Tips for a successful transition
You made it through the birth, now you have a new baby at home. Congratulations! If it’s your first baby you are likely feeling a little unsure about how to do everything. If you’ve been through this before, you may need a few reminders of how to tackle some of those early challenges, including sleep, calming your baby, and feeding.
Sleep, sweet sleep
Since newborns have to feed every 2 to 3 hours, sleep is going to feel elusive for a few weeks. Find comfort in knowing that as each week passes, your baby’s on his or her way to sleeping longer. The best advice in the early weeks is to sleep when your baby sleeps, no matter how tempting it is to do chores or fulfill social obligations. By 6 to 8 weeks, your baby’s need to eat stretches out and you’ll get chunks of sleep. By 12 weeks you hit pay day—most babies sleep 6 hours a night.
If your baby is close to eight weeks old and you hear her fussing (not crying) during the night, wait and see if she can get herself back to sleep before going to her. That’s because babies naturally cycle through lighter and heavier sleep periods every three hours. At three hours, she might come into a lighter sleep and wake a bit, but if she’s not stimulated she may fall back to sleep on her own. As she ages, falling back to sleep on her own becomes more of a habit.
Remember the 5 S’s to calm your baby
Have you heard of Harvey Karp, the founder of Happiest Baby on the Block? He coined the 5s technique to calm and soothe newborns, which basically advocates that you mimic the environment of the womb. By doing so, you turn on your baby’s natural calming reflex. The 5s’s are swaddling, swinging, shushing noises, sucking and side-lying, and research shows they reduce crying by up to 40 percent.
First up, swaddling. The trick to swaddling is getting a big enough blanket—at least 40” across—and swaddling your baby tight with his hands by his side. Tight swaddling mimics the womb and eliminates babies waking themselves by poking or scratching themselves. Next, there’s swinging. Think of it more as jiggling rather than a back-and-forth motion. Shushing noises can be mimicked with white noise machines, fans, humidifiers, or air cleaners at night and keeping the house noisy during the day. Sucking is simply for comfort and can be achieved by a thumb or pacifier. Finally, side-lying and spending time on their tummy while awake decreases the startle reflex in babies.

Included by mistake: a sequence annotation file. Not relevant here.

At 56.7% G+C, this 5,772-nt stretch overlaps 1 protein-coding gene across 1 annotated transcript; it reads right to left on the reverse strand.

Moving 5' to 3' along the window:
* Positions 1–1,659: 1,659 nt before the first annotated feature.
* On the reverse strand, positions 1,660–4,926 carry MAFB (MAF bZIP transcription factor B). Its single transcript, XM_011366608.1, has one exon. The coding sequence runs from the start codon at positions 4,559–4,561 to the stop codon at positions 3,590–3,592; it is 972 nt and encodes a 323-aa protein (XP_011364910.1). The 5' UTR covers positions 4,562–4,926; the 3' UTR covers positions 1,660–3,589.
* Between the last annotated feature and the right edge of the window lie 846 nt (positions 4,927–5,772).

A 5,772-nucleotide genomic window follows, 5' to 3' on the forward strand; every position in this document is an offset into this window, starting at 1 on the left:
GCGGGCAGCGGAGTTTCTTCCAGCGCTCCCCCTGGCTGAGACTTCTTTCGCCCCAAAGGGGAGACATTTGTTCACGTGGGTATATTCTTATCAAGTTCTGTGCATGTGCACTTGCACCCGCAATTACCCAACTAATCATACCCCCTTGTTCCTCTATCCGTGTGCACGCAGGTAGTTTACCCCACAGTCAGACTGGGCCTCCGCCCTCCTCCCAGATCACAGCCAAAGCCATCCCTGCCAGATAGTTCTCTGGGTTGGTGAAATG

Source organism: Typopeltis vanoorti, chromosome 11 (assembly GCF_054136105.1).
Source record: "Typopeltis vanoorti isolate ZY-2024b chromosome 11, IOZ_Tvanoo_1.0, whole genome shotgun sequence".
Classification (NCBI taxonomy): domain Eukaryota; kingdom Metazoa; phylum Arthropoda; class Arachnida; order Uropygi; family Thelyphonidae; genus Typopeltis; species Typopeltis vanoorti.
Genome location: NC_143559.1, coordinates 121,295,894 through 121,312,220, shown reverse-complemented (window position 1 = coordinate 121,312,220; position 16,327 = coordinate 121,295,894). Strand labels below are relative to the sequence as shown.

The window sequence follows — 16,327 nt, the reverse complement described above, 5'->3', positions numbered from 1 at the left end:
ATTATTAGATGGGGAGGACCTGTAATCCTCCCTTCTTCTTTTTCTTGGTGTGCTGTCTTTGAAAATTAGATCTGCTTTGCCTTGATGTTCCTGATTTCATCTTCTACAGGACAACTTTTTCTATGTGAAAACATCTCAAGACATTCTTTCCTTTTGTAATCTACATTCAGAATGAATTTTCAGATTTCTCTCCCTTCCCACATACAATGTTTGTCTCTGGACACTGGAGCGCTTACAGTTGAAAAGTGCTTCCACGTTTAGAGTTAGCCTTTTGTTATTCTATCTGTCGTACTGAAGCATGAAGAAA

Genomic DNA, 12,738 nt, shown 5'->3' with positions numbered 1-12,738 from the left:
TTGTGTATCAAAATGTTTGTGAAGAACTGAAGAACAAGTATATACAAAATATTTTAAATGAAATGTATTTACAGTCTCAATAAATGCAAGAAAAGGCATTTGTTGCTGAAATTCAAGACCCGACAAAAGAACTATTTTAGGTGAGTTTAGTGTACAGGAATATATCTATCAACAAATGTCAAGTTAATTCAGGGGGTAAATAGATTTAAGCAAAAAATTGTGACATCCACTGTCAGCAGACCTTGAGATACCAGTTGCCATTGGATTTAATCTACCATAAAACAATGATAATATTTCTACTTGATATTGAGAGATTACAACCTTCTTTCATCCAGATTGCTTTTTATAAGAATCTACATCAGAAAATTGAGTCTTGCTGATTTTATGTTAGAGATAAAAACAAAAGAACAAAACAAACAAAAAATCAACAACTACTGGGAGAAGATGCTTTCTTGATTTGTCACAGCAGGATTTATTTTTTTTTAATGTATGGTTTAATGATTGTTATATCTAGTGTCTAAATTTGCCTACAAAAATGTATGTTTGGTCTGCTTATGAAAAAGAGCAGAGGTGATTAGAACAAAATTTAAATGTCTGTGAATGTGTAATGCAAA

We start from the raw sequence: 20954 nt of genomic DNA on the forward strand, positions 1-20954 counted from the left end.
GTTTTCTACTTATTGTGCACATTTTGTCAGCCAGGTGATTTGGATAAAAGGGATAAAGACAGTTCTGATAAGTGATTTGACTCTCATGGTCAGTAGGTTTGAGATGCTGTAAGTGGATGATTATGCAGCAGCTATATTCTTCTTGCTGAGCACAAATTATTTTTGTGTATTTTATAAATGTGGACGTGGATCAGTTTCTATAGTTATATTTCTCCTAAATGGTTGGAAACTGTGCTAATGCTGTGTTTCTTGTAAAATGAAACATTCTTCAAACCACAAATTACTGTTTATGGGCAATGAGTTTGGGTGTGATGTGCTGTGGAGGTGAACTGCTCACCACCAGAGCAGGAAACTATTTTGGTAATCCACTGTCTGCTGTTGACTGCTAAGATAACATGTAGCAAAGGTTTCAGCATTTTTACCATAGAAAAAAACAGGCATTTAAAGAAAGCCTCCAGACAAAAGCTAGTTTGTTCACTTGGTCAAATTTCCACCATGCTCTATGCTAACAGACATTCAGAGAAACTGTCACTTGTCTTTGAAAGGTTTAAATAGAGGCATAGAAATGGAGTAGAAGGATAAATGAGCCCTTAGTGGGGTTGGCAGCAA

If baby’s gaining weight, he’s eating just fine
It’s a common worry of new parents that their baby isn’t getting enough food, but if your baby is gaining weight at each well visit, you can let this one go. By two weeks, most infants are up to their birth weight. Newborns need to eat every two to three hours, and sometimes feed more in the evenings. Typically, babies double their birth weight by four months and triple it by one year.
Many women think breastfeeding should come naturally, but learning proper latch on takes a little work for both you and your baby. Proper latch on avoids problems such as nipple soreness or low milk supply. If you need help, ask. Research shows that moms who have support—whether that’s from a lactation specialist, a support group, family, or from other moms who are breastfeeding—are much more successful. For many women, it’s smooth sailing after they’ve made it through the first three weeks.
A side benefit of breastfeeding is plenty of bonding skin-to-skin time. Skin-to-skin closeness not only promotes bonding and attachment, but it also allows new moms to tap into early feeding cues, such as rapid eye movements, clenched fists, hands to mouth, licking, smacking, sucking and finally, crying.
Enjoy this precious time. It may have its challenges but your baby’s first smile around two months will make it all worth it.
Lynn U Nichols is a longtime Fort Collins-based freelance writer who specializes in health and wellness content. She raised two boys while writing for RM Parent Magazine, gratefully applying the wisdom she gleaned from interviews with child experts along the way. Learn more at healthwritecommunications.com.